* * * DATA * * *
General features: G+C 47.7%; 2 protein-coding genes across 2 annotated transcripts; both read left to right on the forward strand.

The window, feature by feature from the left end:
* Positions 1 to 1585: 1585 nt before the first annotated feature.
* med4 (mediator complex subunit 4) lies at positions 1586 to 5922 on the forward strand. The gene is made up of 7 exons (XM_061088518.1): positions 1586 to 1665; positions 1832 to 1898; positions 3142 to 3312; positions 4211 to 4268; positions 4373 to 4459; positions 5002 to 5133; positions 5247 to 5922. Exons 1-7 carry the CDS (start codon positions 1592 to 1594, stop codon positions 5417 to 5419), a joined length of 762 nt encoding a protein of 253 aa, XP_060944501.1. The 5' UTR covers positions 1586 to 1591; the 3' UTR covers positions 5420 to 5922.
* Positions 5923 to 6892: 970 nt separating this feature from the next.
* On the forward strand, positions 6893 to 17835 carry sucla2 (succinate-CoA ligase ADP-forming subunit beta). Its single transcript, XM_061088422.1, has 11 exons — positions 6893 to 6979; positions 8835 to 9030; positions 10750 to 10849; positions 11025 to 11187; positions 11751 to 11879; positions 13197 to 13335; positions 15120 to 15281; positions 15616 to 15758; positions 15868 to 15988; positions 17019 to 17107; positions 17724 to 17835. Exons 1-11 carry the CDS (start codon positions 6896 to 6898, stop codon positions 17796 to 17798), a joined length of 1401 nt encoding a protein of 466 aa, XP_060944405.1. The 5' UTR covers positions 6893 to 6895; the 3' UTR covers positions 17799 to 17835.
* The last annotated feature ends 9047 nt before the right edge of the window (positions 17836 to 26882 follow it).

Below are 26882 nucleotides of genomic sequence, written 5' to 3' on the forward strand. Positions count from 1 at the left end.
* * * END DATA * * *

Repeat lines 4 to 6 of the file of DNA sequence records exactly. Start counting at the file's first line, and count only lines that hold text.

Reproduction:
* med4 (mediator complex subunit 4) lies at positions 1586 to 5922 on the forward strand. The gene is made up of 7 exons (XM_061088518.1): positions 1586 to 1665; positions 1832 to 1898; positions 3142 to 3312; positions 4211 to 4268; positions 4373 to 4459; positions 5002 to 5133; positions 5247 to 5922. Exons 1-7 carry the CDS (start codon positions 1592 to 1594, stop codon positions 5417 to 5419), a joined length of 762 nt encoding a protein of 253 aa, XP_060944501.1. The 5' UTR covers positions 1586 to 1591; the 3' UTR covers positions 5420 to 5922.
* Positions 5923 to 6892: 970 nt separating this feature from the next.
* On the forward strand, positions 6893 to 17835 carry sucla2 (succinate-CoA ligase ADP-forming subunit beta). Its single transcript, XM_061088422.1, has 11 exons — positions 6893 to 6979; positions 8835 to 9030; positions 10750 to 10849; positions 11025 to 11187; positions 11751 to 11879; positions 13197 to 13335; positions 15120 to 15281; positions 15616 to 15758; positions 15868 to 15988; positions 17019 to 17107; positions 17724 to 17835. Exons 1-11 carry the CDS (start codon positions 6896 to 6898, stop codon positions 17796 to 17798), a joined length of 1401 nt encoding a protein of 466 aa, XP_060944405.1. The 5' UTR covers positions 6893 to 6895; the 3' UTR covers positions 17799 to 17835.